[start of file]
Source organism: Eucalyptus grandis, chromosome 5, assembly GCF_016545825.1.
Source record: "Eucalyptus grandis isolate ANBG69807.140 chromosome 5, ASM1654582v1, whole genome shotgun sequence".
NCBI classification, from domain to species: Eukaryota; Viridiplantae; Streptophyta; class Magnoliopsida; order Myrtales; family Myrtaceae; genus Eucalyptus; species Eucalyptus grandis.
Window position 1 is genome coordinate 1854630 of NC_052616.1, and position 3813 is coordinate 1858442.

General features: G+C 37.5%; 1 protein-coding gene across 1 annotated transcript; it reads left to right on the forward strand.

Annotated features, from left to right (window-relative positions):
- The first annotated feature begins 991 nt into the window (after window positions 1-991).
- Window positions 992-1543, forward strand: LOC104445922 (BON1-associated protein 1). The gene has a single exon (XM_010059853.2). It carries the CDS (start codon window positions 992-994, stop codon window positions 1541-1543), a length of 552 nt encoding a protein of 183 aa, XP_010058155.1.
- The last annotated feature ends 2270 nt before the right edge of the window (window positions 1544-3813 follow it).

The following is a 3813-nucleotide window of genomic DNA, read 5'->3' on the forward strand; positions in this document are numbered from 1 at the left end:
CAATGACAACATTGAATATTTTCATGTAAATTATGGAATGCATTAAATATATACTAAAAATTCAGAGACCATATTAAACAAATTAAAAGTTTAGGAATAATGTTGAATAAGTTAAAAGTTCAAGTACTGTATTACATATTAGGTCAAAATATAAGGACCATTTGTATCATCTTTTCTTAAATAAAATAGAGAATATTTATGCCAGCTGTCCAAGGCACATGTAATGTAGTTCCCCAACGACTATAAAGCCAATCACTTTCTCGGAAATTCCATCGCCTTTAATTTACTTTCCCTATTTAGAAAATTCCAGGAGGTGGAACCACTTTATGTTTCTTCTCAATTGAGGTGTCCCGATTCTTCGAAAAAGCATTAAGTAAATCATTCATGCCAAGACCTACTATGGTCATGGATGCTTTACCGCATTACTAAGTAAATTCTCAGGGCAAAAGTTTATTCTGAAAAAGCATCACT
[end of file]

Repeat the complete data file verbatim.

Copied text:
Source organism: Eucalyptus grandis, chromosome 5, assembly GCF_016545825.1.
Source record: "Eucalyptus grandis isolate ANBG69807.140 chromosome 5, ASM1654582v1, whole genome shotgun sequence".
NCBI classification, from domain to species: Eukaryota; Viridiplantae; Streptophyta; class Magnoliopsida; order Myrtales; family Myrtaceae; genus Eucalyptus; species Eucalyptus grandis.
Window position 1 is genome coordinate 1854630 of NC_052616.1, and position 3813 is coordinate 1858442.

General features: G+C 37.5%; 1 protein-coding gene across 1 annotated transcript; it reads left to right on the forward strand.

Annotated features, from left to right (window-relative positions):
- The first annotated feature begins 991 nt into the window (after window positions 1-991).
- Window positions 992-1543, forward strand: LOC104445922 (BON1-associated protein 1). The gene has a single exon (XM_010059853.2). It carries the CDS (start codon window positions 992-994, stop codon window positions 1541-1543), a length of 552 nt encoding a protein of 183 aa, XP_010058155.1.
- The last annotated feature ends 2270 nt before the right edge of the window (window positions 1544-3813 follow it).

The following is a 3813-nucleotide window of genomic DNA, read 5'->3' on the forward strand; positions in this document are numbered from 1 at the left end:
CAATGACAACATTGAATATTTTCATGTAAATTATGGAATGCATTAAATATATACTAAAAATTCAGAGACCATATTAAACAAATTAAAAGTTTAGGAATAATGTTGAATAAGTTAAAAGTTCAAGTACTGTATTACATATTAGGTCAAAATATAAGGACCATTTGTATCATCTTTTCTTAAATAAAATAGAGAATATTTATGCCAGCTGTCCAAGGCACATGTAATGTAGTTCCCCAACGACTATAAAGCCAATCACTTTCTCGGAAATTCCATCGCCTTTAATTTACTTTCCCTATTTAGAAAATTCCAGGAGGTGGAACCACTTTATGTTTCTTCTCAATTGAGGTGTCCCGATTCTTCGAAAAAGCATTAAGTAAATCATTCATGCCAAGACCTACTATGGTCATGGATGCTTTACCGCATTACTAAGTAAATTCTCAGGGCAAAAGTTTATTCTGAAAAAGCATCACT